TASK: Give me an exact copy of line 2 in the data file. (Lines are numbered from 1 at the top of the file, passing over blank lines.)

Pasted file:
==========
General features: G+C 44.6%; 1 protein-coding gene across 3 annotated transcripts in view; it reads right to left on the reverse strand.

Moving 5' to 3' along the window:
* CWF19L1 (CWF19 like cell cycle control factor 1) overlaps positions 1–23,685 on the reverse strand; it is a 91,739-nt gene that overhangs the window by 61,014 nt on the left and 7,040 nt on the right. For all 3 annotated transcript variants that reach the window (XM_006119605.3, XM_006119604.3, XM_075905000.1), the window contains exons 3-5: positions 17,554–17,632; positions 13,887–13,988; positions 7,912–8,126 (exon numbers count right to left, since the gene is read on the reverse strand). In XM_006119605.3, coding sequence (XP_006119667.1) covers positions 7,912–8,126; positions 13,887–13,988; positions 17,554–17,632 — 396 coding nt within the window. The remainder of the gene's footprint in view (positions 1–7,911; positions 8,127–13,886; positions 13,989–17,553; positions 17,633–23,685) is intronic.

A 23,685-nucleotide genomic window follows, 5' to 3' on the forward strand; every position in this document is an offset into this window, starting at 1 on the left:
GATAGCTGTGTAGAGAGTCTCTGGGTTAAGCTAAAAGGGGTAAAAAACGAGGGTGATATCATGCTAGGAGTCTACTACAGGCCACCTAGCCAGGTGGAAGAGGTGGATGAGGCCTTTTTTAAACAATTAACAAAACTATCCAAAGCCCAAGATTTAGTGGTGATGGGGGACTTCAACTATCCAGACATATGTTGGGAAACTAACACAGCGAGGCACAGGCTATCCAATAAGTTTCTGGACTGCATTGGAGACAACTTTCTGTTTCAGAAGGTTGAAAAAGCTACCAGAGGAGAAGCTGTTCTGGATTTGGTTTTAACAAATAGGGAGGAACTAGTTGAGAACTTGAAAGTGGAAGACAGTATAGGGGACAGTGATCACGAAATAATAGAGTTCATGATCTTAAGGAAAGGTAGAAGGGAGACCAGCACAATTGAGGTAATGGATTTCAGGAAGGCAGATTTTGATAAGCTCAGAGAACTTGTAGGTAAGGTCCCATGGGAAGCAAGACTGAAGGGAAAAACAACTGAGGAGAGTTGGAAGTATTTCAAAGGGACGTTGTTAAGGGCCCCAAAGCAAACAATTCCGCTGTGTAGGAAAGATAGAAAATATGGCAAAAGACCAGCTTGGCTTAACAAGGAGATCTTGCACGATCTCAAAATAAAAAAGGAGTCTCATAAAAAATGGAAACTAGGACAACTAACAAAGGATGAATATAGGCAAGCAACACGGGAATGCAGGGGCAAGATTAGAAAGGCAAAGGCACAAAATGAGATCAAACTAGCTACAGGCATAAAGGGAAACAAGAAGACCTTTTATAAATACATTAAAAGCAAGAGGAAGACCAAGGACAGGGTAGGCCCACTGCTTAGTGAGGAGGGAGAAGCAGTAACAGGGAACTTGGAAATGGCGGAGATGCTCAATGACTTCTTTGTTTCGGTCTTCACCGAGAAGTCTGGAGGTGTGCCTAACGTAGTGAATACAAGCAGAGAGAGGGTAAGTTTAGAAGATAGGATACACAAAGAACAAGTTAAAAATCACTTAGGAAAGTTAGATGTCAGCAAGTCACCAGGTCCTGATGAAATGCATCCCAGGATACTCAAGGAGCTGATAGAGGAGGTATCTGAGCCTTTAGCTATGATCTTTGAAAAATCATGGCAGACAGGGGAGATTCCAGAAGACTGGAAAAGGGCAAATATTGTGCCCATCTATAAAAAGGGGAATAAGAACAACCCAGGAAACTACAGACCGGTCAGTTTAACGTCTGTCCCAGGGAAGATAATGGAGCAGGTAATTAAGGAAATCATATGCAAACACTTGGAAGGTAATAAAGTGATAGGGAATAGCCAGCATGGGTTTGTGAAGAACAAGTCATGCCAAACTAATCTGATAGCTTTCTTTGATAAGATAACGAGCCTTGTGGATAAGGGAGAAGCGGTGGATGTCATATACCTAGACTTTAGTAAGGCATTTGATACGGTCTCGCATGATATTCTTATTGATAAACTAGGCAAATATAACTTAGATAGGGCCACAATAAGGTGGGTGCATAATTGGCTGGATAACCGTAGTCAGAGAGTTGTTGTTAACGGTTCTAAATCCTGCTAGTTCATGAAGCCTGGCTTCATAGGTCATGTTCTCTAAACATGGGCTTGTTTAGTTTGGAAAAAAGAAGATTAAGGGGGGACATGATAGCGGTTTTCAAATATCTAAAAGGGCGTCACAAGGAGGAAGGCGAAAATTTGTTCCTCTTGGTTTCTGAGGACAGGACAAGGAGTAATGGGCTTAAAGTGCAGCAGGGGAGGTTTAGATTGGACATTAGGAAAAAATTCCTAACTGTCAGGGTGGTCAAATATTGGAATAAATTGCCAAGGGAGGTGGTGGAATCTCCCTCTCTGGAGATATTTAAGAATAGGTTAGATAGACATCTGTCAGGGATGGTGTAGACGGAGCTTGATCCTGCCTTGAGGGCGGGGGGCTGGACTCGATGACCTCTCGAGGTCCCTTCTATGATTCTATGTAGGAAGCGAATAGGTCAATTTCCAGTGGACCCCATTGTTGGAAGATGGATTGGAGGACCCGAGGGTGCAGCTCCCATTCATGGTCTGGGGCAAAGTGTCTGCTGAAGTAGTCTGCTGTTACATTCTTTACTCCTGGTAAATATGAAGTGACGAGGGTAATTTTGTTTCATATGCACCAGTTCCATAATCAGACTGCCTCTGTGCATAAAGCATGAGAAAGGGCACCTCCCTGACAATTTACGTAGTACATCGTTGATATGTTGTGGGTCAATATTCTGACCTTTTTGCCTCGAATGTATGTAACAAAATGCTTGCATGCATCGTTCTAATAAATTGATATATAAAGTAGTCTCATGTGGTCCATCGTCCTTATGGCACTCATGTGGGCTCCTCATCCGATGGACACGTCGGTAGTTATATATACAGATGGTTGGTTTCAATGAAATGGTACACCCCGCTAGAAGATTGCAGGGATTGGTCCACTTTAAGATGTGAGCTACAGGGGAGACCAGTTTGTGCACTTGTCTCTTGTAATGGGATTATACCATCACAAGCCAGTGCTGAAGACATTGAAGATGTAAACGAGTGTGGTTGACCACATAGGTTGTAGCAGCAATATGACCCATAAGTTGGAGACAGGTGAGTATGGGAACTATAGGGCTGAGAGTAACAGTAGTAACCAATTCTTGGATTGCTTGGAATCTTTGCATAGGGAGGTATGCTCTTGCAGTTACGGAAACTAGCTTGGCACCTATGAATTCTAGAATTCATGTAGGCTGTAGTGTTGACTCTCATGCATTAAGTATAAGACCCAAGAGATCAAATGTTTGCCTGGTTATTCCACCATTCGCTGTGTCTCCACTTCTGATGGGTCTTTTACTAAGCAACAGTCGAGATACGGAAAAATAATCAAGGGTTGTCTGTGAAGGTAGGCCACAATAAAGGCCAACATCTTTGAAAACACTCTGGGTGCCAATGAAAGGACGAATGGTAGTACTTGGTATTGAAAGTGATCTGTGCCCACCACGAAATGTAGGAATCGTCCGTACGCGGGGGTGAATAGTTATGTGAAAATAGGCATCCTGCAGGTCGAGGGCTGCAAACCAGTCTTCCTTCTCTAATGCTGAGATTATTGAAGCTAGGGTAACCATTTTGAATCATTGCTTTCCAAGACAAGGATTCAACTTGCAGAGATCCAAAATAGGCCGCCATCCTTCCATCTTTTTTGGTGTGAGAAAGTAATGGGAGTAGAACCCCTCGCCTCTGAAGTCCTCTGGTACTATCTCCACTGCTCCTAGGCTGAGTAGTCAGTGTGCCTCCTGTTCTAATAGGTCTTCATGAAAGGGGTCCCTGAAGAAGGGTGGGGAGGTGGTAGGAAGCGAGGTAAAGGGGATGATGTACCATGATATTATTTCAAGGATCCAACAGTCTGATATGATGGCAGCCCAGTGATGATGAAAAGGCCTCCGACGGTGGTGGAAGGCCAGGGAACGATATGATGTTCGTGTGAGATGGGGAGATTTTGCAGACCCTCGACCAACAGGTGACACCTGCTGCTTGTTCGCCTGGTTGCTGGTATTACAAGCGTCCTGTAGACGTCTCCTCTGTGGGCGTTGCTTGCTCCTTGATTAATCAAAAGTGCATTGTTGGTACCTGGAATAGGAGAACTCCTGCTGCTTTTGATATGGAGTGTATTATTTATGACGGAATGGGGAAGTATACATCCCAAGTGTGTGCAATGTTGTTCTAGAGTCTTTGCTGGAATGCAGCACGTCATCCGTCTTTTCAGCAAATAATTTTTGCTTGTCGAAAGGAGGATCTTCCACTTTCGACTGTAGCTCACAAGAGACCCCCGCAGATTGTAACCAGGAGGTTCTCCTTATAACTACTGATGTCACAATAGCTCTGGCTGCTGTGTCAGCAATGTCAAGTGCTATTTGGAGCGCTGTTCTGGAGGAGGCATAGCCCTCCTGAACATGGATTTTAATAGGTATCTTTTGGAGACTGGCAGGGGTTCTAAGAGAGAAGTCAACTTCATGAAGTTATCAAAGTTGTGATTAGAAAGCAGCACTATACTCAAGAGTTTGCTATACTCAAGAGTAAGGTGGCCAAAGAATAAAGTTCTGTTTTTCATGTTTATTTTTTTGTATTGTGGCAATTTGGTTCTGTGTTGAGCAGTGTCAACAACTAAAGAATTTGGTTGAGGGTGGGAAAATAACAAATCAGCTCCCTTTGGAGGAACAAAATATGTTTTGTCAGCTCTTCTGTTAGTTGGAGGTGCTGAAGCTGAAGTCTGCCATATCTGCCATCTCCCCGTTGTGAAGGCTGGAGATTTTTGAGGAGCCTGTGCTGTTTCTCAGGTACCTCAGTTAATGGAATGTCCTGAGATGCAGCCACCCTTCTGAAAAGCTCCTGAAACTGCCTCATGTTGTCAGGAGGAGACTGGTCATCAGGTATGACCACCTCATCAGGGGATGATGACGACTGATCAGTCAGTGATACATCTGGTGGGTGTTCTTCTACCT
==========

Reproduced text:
Moving 5' to 3' along the window: